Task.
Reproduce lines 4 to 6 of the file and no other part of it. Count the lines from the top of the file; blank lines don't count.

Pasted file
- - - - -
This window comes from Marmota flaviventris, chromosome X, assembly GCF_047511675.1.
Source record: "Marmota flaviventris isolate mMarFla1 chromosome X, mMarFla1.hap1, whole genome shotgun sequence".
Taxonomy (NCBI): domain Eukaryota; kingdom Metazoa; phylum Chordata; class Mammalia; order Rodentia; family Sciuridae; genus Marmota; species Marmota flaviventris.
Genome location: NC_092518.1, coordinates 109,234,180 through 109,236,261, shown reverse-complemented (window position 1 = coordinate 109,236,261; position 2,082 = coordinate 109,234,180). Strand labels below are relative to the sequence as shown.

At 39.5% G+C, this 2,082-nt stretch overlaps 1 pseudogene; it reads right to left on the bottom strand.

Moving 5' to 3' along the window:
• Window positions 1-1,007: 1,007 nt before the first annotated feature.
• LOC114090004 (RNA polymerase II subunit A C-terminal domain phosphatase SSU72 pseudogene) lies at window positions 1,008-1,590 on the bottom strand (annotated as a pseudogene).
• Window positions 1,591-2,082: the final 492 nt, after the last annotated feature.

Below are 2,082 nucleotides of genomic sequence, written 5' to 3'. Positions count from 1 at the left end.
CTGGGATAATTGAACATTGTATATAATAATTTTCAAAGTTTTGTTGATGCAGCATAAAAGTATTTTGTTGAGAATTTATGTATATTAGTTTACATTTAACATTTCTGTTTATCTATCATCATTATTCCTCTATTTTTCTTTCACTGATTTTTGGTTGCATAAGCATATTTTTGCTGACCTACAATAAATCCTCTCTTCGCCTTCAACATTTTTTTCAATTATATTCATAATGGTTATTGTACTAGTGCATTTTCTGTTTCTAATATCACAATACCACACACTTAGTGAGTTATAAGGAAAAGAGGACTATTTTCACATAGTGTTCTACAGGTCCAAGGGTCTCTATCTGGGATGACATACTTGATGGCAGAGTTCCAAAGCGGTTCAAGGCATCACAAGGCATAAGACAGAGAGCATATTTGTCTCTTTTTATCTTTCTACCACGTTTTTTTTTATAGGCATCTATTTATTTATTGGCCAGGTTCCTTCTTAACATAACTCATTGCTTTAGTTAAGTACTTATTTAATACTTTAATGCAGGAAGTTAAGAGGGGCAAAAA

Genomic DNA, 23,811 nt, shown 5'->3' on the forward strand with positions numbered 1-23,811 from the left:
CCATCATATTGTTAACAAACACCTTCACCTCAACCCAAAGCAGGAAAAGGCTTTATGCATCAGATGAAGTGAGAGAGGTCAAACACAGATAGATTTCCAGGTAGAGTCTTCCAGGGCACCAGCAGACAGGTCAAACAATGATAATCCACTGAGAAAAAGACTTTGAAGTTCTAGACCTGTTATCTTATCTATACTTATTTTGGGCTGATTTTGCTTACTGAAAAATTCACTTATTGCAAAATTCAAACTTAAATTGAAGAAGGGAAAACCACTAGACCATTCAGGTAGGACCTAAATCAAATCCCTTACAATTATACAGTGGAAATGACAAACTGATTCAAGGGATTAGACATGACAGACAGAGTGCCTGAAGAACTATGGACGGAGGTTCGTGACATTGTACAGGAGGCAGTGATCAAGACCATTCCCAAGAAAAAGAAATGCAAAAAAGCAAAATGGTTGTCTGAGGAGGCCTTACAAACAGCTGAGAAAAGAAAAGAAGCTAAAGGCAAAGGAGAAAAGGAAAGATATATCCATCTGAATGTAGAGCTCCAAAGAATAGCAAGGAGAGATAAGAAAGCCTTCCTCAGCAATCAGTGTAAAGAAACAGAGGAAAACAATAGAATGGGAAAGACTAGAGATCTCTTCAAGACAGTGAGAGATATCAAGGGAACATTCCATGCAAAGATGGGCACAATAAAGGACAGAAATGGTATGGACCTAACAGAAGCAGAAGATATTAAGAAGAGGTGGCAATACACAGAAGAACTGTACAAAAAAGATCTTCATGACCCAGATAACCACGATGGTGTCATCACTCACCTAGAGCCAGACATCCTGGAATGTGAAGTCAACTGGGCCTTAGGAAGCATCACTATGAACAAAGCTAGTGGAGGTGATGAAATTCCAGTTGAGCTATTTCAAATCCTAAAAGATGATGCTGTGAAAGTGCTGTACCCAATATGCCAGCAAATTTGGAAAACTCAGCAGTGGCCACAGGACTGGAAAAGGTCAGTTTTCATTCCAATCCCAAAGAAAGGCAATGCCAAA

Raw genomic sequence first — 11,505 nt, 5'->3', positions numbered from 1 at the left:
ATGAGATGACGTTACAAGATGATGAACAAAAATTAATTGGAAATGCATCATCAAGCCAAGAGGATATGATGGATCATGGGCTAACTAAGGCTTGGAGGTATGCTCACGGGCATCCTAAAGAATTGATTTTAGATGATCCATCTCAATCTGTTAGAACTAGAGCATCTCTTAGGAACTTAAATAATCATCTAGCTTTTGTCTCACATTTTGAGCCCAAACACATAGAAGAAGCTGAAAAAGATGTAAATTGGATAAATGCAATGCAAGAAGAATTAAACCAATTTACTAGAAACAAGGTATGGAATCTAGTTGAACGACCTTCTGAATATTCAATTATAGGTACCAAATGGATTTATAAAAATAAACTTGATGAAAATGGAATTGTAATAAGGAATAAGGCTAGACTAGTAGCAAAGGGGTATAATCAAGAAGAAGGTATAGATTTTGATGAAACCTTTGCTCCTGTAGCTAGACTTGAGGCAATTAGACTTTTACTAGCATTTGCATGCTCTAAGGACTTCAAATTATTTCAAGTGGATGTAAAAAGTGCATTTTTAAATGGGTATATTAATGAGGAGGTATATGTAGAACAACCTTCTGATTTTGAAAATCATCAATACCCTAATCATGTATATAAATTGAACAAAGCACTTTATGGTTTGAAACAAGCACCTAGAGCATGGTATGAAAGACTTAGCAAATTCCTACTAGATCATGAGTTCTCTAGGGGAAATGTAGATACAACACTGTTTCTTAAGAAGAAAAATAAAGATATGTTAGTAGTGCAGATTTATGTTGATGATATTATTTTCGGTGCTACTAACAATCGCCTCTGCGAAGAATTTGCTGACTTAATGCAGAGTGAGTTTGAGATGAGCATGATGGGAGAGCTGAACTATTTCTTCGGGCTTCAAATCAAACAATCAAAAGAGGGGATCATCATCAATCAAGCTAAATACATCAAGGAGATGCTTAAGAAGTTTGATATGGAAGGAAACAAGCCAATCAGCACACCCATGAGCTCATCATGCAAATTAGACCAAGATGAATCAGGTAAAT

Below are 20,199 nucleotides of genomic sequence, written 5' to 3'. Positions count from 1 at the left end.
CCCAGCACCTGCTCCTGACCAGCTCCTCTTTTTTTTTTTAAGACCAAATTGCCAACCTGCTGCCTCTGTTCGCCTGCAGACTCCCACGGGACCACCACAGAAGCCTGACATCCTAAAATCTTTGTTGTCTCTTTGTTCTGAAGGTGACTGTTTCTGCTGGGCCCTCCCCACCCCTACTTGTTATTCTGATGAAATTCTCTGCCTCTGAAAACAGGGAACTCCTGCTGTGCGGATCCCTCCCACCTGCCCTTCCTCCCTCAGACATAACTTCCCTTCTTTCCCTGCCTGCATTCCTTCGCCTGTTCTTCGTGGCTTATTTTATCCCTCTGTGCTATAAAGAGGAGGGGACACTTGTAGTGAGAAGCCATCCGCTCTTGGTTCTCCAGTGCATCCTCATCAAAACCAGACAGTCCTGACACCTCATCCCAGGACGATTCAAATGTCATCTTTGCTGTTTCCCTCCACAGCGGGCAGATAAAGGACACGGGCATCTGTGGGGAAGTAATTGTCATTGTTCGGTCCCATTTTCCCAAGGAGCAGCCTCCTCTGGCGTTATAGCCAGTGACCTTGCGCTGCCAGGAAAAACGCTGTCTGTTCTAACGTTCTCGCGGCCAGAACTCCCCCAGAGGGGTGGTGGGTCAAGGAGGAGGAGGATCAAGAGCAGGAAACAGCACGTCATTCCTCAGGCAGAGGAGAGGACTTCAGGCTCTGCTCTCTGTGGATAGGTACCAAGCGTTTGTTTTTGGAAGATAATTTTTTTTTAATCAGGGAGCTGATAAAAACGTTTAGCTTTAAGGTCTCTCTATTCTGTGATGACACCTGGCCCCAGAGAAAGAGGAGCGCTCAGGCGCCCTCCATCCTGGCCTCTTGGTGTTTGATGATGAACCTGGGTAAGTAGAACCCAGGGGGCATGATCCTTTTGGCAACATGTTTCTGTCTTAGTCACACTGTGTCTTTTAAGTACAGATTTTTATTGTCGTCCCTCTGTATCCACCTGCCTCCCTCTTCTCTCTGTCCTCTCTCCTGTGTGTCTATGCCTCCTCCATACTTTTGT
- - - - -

Genome location: NC_092518.1, coordinates 109,234,180 through 109,236,261, shown reverse-complemented (window position 1 = coordinate 109,236,261; position 2,082 = coordinate 109,234,180). Strand labels below are relative to the sequence as shown.

At 39.5% G+C, this 2,082-nt stretch overlaps 1 pseudogene; it reads right to left on the bottom strand.

Moving 5' to 3' along the window: